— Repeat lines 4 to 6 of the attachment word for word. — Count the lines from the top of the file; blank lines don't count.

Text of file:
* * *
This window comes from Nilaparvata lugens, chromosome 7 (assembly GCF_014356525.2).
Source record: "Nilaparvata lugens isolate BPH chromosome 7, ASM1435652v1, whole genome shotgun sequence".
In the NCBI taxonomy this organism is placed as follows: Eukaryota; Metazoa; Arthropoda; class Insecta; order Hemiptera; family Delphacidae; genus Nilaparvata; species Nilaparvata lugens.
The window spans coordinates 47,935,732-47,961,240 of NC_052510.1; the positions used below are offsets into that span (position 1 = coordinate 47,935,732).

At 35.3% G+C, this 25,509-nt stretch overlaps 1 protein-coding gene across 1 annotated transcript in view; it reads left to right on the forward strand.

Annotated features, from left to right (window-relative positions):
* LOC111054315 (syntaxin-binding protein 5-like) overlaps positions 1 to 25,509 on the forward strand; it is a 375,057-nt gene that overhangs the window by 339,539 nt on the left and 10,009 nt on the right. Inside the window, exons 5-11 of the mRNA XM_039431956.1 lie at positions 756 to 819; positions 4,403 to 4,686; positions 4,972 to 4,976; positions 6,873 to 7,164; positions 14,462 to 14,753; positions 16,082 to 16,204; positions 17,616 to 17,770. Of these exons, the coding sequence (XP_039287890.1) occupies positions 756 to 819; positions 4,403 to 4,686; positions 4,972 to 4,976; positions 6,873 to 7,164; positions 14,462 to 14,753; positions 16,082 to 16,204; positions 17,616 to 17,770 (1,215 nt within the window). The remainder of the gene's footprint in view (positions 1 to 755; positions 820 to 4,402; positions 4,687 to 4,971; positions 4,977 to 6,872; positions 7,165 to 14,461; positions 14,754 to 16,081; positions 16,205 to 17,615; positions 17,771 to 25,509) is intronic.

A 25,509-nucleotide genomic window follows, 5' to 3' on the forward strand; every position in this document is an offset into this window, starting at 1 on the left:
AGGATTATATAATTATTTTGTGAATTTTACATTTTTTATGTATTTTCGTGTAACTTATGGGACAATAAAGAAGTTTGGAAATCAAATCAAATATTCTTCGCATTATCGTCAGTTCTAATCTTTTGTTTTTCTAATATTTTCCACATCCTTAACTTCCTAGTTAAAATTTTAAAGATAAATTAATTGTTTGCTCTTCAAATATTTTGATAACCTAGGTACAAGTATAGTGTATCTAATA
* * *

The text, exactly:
The window spans coordinates 47,935,732-47,961,240 of NC_052510.1; the positions used below are offsets into that span (position 1 = coordinate 47,935,732).

At 35.3% G+C, this 25,509-nt stretch overlaps 1 protein-coding gene across 1 annotated transcript in view; it reads left to right on the forward strand.

Annotated features, from left to right (window-relative positions):